The result? Tear volume increased “significantly” when the dogs reunited with their pet parents. The dogs also welled up slightly when reuniting with a familiar person who wasn’t their pet parent.
Check out Petted’s article on this pet health study to learn more about the results and science behind it.
Premium pet foods — particularly refrigerated dog foods like Nom Nom and Farmer’s Dog — are still leading the pack in 2022, according to a recently updated study by shopper intelligence agency Catalina. In 2020, Catalina predicted that premium pet food brands would become one of the highest-selling consumer packaged goods of the decade.
These findings align with that of another 2022 study, which found that pet parents became more concerned about their pets’ health and nutrition during the pandemic. Searches for topics like “vegan food for dogs” and “raw food diet” grew significantly from December 2020 to January 2022. More pet parents are also searching for info about individual dog food ingredients, from macronutrients like fat and protein to minerals like iron and zinc.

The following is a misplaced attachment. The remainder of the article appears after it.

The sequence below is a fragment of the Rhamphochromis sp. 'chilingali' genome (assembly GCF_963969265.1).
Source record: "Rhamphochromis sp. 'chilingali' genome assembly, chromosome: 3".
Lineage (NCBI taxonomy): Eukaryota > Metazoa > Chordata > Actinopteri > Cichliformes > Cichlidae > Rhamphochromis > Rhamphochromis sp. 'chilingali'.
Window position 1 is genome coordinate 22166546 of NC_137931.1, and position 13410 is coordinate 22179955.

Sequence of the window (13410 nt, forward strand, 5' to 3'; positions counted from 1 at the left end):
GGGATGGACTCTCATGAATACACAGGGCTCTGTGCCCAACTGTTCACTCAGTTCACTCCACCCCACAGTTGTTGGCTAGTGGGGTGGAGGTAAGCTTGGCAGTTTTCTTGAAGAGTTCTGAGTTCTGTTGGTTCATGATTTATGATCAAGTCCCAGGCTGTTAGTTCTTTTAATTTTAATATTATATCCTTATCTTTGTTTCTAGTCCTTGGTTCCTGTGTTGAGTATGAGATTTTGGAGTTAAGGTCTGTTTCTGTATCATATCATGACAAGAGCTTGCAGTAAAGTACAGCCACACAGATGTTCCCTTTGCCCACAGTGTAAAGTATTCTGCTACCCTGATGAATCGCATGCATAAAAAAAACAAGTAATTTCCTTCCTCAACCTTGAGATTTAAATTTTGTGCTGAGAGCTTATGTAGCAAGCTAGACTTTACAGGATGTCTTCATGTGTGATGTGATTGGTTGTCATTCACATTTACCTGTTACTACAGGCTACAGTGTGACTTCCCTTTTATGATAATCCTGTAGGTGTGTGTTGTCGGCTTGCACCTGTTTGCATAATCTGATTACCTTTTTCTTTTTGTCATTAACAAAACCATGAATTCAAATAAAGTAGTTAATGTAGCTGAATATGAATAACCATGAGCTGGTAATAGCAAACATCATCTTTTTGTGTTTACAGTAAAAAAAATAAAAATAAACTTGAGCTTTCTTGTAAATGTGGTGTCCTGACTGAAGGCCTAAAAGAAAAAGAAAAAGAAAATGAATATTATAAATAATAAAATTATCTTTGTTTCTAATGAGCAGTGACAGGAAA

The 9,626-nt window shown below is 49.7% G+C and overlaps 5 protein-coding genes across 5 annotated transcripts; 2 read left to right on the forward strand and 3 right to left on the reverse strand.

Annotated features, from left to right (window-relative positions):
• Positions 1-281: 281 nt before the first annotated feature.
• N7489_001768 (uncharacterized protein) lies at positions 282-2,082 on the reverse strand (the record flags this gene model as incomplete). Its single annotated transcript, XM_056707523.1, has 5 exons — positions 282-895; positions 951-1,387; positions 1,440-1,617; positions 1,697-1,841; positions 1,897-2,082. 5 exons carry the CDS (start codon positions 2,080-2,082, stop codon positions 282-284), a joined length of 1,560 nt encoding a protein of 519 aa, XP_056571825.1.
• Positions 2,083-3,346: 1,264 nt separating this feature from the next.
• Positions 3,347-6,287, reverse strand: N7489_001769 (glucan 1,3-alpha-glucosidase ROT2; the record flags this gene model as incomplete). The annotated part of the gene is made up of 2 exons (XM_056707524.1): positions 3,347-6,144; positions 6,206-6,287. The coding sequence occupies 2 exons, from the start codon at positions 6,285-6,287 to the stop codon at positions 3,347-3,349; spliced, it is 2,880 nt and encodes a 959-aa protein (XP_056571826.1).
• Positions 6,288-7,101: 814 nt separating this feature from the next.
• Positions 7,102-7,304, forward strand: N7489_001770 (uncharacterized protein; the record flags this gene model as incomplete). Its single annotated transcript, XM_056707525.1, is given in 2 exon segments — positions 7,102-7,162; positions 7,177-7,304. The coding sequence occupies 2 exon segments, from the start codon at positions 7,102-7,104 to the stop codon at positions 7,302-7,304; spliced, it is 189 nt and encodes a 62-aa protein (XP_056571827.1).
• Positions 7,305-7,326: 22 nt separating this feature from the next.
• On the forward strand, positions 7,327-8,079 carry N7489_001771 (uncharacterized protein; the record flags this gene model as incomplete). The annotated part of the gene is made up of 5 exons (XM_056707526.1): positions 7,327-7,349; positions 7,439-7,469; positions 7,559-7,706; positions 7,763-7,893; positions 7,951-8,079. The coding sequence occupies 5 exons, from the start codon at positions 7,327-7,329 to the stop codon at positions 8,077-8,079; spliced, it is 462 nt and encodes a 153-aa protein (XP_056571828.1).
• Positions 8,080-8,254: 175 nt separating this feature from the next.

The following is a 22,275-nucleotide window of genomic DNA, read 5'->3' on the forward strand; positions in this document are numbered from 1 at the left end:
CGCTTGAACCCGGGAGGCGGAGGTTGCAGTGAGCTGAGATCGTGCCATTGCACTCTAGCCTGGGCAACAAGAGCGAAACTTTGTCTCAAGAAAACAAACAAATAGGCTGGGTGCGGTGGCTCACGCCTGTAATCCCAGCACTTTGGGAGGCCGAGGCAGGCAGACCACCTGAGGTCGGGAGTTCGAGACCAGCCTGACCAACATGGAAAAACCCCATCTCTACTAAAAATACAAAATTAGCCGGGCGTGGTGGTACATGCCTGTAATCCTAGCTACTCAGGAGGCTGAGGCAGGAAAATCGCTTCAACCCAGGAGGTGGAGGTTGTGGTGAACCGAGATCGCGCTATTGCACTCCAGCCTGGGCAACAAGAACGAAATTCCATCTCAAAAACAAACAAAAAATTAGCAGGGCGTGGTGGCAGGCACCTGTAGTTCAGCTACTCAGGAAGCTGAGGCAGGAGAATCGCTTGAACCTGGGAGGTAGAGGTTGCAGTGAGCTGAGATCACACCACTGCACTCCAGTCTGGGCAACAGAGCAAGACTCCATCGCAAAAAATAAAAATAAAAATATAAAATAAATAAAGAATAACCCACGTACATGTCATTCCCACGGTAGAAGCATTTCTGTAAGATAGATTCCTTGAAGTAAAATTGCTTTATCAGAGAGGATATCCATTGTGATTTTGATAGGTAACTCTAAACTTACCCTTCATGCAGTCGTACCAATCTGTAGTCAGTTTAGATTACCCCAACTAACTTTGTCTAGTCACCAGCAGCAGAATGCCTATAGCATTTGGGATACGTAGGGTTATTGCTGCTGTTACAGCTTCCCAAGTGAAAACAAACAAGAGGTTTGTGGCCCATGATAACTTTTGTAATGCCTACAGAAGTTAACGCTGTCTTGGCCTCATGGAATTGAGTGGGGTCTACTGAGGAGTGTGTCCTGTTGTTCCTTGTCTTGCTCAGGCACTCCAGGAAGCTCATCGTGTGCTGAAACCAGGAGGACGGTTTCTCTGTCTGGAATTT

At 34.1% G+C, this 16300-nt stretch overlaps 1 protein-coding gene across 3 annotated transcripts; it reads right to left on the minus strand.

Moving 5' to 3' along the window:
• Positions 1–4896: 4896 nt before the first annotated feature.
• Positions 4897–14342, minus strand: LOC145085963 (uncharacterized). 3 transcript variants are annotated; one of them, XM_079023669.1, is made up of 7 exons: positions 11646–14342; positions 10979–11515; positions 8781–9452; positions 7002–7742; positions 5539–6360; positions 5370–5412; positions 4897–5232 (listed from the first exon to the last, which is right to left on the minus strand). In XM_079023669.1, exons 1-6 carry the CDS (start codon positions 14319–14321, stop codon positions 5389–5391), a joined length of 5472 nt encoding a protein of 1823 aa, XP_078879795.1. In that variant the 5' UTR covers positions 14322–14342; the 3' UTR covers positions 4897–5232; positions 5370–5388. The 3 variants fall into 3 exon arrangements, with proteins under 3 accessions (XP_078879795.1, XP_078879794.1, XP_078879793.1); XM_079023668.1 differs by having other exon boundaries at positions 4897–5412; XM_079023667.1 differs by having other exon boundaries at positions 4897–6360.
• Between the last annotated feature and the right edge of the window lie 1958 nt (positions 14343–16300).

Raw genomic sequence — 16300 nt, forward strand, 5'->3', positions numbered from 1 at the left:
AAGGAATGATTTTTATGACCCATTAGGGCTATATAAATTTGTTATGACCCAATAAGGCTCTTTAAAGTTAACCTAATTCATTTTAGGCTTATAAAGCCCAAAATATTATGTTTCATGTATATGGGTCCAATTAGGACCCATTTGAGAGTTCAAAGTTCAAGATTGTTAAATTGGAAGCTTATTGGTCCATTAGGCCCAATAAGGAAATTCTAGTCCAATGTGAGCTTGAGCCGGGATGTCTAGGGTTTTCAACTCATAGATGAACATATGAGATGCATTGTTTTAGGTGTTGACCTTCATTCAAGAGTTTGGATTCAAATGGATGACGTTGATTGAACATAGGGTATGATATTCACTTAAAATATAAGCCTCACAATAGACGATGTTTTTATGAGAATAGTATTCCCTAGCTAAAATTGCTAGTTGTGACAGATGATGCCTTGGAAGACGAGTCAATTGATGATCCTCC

The Catalina report also found that shoppers who buy premium pet food also spend more on rug and upholstery cleaners. They’re also more likely to buy more frozen foods and easy-to-make snacks for themselves.
Pet parents are also switching to larger pet food package sizes as a result of inflation. Catalina also speculates that pet parents have more four-legged friends to feed as a result of increased pet adoption rates during the COVID-19 pandemic.